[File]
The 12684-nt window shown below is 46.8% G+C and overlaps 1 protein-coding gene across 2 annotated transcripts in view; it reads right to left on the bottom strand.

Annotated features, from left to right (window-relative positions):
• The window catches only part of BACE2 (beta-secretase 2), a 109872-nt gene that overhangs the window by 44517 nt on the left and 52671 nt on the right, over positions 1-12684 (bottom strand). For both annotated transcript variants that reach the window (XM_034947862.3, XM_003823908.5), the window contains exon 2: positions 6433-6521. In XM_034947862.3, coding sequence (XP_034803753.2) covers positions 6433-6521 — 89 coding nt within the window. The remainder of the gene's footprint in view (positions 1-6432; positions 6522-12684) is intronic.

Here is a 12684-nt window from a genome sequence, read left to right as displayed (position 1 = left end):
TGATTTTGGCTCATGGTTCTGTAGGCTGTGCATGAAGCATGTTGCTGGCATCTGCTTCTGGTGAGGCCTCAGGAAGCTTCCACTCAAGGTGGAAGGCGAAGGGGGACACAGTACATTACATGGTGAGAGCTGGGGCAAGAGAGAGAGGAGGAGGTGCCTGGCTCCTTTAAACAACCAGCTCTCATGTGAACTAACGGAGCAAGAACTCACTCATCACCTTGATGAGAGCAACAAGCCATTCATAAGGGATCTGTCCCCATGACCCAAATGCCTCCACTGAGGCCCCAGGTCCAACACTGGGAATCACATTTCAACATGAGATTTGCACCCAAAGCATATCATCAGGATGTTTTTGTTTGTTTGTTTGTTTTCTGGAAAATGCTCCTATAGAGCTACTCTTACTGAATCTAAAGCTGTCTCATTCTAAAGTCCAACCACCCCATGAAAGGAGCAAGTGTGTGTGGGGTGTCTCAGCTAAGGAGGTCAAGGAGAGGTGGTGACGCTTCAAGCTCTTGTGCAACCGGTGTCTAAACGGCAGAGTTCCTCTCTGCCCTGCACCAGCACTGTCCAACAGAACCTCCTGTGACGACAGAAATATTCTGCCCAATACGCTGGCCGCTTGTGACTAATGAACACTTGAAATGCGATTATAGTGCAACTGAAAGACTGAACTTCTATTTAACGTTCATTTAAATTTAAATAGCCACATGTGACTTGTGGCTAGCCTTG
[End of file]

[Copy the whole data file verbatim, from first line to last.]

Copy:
The 12684-nt window shown below is 46.8% G+C and overlaps 1 protein-coding gene across 2 annotated transcripts in view; it reads right to left on the bottom strand.

Annotated features, from left to right (window-relative positions):
• The window catches only part of BACE2 (beta-secretase 2), a 109872-nt gene that overhangs the window by 44517 nt on the left and 52671 nt on the right, over positions 1-12684 (bottom strand). For both annotated transcript variants that reach the window (XM_034947862.3, XM_003823908.5), the window contains exon 2: positions 6433-6521. In XM_034947862.3, coding sequence (XP_034803753.2) covers positions 6433-6521 — 89 coding nt within the window. The remainder of the gene's footprint in view (positions 1-6432; positions 6522-12684) is intronic.

Here is a 12684-nt window from a genome sequence, read left to right as displayed (position 1 = left end):
TGATTTTGGCTCATGGTTCTGTAGGCTGTGCATGAAGCATGTTGCTGGCATCTGCTTCTGGTGAGGCCTCAGGAAGCTTCCACTCAAGGTGGAAGGCGAAGGGGGACACAGTACATTACATGGTGAGAGCTGGGGCAAGAGAGAGAGGAGGAGGTGCCTGGCTCCTTTAAACAACCAGCTCTCATGTGAACTAACGGAGCAAGAACTCACTCATCACCTTGATGAGAGCAACAAGCCATTCATAAGGGATCTGTCCCCATGACCCAAATGCCTCCACTGAGGCCCCAGGTCCAACACTGGGAATCACATTTCAACATGAGATTTGCACCCAAAGCATATCATCAGGATGTTTTTGTTTGTTTGTTTGTTTTCTGGAAAATGCTCCTATAGAGCTACTCTTACTGAATCTAAAGCTGTCTCATTCTAAAGTCCAACCACCCCATGAAAGGAGCAAGTGTGTGTGGGGTGTCTCAGCTAAGGAGGTCAAGGAGAGGTGGTGACGCTTCAAGCTCTTGTGCAACCGGTGTCTAAACGGCAGAGTTCCTCTCTGCCCTGCACCAGCACTGTCCAACAGAACCTCCTGTGACGACAGAAATATTCTGCCCAATACGCTGGCCGCTTGTGACTAATGAACACTTGAAATGCGATTATAGTGCAACTGAAAGACTGAACTTCTATTTAACGTTCATTTAAATTTAAATAGCCACATGTGACTTGTGGCTAGCCTTG